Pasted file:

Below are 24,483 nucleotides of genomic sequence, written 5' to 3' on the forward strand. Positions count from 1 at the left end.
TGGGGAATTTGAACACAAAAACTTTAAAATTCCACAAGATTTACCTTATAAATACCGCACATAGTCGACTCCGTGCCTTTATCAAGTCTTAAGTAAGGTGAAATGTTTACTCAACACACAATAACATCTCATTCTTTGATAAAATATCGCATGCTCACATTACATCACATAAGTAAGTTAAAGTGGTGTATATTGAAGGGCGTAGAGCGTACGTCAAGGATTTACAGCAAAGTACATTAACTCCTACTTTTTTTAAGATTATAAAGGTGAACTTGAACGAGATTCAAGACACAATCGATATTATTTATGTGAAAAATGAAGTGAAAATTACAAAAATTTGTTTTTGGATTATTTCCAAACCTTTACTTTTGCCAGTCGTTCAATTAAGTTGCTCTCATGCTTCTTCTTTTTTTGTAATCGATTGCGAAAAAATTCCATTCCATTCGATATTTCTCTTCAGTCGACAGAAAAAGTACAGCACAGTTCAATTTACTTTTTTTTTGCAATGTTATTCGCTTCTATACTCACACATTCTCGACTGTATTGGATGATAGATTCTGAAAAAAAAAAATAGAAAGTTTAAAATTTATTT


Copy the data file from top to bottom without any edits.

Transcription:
Below are 24,483 nucleotides of genomic sequence, written 5' to 3' on the forward strand. Positions count from 1 at the left end.
TGGGGAATTTGAACACAAAAACTTTAAAATTCCACAAGATTTACCTTATAAATACCGCACATAGTCGACTCCGTGCCTTTATCAAGTCTTAAGTAAGGTGAAATGTTTACTCAACACACAATAACATCTCATTCTTTGATAAAATATCGCATGCTCACATTACATCACATAAGTAAGTTAAAGTGGTGTATATTGAAGGGCGTAGAGCGTACGTCAAGGATTTACAGCAAAGTACATTAACTCCTACTTTTTTTAAGATTATAAAGGTGAACTTGAACGAGATTCAAGACACAATCGATATTATTTATGTGAAAAATGAAGTGAAAATTACAAAAATTTGTTTTTGGATTATTTCCAAACCTTTACTTTTGCCAGTCGTTCAATTAAGTTGCTCTCATGCTTCTTCTTTTTTTGTAATCGATTGCGAAAAAATTCCATTCCATTCGATATTTCTCTTCAGTCGACAGAAAAAGTACAGCACAGTTCAATTTACTTTTTTTTTGCAATGTTATTCGCTTCTATACTCACACATTCTCGACTGTATTGGATGATAGATTCTGAAAAAAAAAAATAGAAAGTTTAAAATTTATTT